One of the most frequent questions we are asked is "where can I recycle alkaline AAA, AA, C, D or 9 volt batteries?"
Aside from that, local governments usually instruct consumers to put them in your trash.
Alkaline batteries are a challenge most places to recycle. First, no one actually "recycles" them. If you think you know of a facility that genuinely accepts consumer alkaline batteries from consumers and does truly recycle them, do tell us - we're pretty certain there are none. Used alkaline batteries are pretty worthless, economically speaking. Even Earth911 says "There has been debate about recycling single-use batteries and whether or not it's actually cost effective. Each individual battery contains a small amount of reusable material, including zinc, manganese, and steel."
Years ago, the mercury that made them hazardous was removed from the manufacturing process, so while we would not recommend eating them, putting them in a fire, or breaking them open... they're pretty innocuous.
The state of NJ says: "Alkaline batteries now fall below Federal and State hazardous waste standards and can be disposed of in the regular trash."
All other states agree (except California); for example, the state of Georgia advises :
Since the mercury content of alkaline batteries has been reduced, they can be safely disposed of in household garbage. They are accepted via IKEA and some hardware and home improvement stores in small quantities.
But even in California, the mother lode of environmentalism, there's really no recycling of alkaline batteries going on. They're collected, yes, but most likely end up in a landfill. Even more interesting, while the state of California tells you it is illegal to put alkaline batteries in the trash, they don't provide a practical means ofrecycling, saying:
"All batteries are considered hazardous waste in California when they are discarded. This includes all batteries of sizes AAA, AA, C, D, button cell, 9 Volt, and all other batteries, both rechargeable and single use. All batteries must be recycled, or taken to a household hazardous waste disposal facility, a universal waste handler (e.g., storage facility or broker), or an authorized recycling facility."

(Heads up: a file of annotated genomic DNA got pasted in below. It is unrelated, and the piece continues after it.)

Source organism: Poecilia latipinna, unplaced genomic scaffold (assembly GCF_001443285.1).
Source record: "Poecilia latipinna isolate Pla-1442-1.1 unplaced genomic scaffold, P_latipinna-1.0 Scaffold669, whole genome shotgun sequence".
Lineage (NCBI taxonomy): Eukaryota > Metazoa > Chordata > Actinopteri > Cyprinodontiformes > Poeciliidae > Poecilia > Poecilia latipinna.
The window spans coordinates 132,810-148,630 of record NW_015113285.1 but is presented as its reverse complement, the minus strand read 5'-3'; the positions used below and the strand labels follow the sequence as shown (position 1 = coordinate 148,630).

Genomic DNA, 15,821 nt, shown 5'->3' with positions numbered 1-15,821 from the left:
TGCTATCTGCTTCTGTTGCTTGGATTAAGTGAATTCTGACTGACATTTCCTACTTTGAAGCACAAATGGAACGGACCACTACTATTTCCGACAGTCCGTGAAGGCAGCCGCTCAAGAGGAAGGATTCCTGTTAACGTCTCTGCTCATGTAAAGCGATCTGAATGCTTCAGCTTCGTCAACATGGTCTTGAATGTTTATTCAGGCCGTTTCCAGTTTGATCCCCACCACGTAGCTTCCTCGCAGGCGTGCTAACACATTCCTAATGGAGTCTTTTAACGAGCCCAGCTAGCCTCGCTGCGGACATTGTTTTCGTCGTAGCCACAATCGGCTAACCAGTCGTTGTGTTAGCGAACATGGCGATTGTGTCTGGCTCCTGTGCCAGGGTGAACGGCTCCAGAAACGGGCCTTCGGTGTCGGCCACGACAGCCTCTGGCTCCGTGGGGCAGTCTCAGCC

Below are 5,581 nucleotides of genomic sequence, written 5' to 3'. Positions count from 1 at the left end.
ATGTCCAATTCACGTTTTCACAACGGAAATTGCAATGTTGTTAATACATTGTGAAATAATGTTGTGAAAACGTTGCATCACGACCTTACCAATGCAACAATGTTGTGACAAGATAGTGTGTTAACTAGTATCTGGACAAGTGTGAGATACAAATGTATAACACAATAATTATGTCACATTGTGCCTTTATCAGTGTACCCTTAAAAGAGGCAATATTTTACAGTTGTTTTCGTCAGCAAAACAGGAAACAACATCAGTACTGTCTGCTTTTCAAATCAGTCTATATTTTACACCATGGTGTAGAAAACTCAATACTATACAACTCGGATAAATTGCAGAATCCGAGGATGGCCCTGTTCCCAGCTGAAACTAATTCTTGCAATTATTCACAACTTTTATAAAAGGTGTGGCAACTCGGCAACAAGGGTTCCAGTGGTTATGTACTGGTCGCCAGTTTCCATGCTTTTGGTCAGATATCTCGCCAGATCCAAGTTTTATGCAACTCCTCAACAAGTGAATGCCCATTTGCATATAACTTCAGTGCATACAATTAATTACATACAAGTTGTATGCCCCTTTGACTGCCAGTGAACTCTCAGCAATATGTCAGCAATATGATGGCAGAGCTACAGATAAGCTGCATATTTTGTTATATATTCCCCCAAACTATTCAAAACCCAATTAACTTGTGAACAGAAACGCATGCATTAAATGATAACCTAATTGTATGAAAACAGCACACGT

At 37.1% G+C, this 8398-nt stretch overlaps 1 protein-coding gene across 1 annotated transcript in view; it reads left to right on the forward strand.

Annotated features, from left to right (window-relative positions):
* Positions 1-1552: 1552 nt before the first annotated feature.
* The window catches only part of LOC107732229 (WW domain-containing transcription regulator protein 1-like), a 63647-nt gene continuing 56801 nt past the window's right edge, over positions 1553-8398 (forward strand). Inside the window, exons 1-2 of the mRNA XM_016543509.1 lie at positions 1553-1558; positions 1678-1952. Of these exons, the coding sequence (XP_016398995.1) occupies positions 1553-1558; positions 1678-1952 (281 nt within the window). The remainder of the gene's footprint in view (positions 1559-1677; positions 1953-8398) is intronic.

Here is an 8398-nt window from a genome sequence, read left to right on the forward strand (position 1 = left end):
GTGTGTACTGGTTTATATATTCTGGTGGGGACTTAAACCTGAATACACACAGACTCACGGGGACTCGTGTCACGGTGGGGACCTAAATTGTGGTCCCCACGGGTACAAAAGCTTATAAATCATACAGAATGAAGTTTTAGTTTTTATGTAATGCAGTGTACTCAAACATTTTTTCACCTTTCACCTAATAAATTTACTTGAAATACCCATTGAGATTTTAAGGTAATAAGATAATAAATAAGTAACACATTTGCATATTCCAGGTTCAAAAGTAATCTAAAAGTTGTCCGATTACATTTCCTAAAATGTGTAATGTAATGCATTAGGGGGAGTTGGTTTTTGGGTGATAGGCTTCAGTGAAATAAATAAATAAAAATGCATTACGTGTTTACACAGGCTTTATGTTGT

Like people are going to drive to some center when they have 2 AA batteries to get rid of. This type of misguided overregulation will lead to more improper disposal. Regulators should seek to make doing the right thing easier and cheaper...not adding burdens!
Outside of CA it is legal to throw single-use alkaline batteries in your regular trash however we strongly encourage you to recycle them instead. Many cities and counties will collect single-use batteries during their household hazardous waste collection events.
Alkaline batteries can be safely disposed of with normal household waste. Never dispose of batteries in fire because they could explode. Due to concerns about mercury in the municipal solid waste stream, we have voluntarily eliminated all of the added mercury from our alkaline batteries since 1993, while maintaining the performance you demand. Our alkaline batteries are composed primarily of common metals-steel, zinc, and manganese-and do not pose a health or environmental risk during normal use or disposal.
If it bothers your conscience to through alkaline batteries in the trash, you can pay to have them legitimately recycled.We know of 2 companies that will do this.
This company (see Amazon box at right) offers a disposal by mail kit.
And the Think Green From Home Dry Cell Battery Recycling Kit provides a
solution for household recycling. You can use the recycling box to store 9
volt and smaller used alkaline, carbon-zinc, NiCad, and NiMH batteries. The
kit includes a pre-paid return shipping label, so when the box is full,
simply seal it and place by your mailbox for postal pickup.
Battery Recycling Kit
Dry Cell Battery Recycling Kit - $19.95
This is recycling for a fee; not a free service. Here's how it works:
Their recycling plant is EPA permitted and is currently handling battery recycling for several municipal waste centers in Missouri. You can also find their profile on the Missouri Department of Natural Resources as a Battery Recycler! They say:
"We have some of the best battery recycling technology in the nation, and we are able to recover over 95% of the materials from each battery! We then create a variety of micronutrient fertilizers with much of the materials, while sending the rest off to other companies to be further processed into new batteries or other products.
Better yet, we have a service called GoRecycle that can ship batteries from any household or business straight to us in Rolla Missouri.
Click for the GoRecycle page "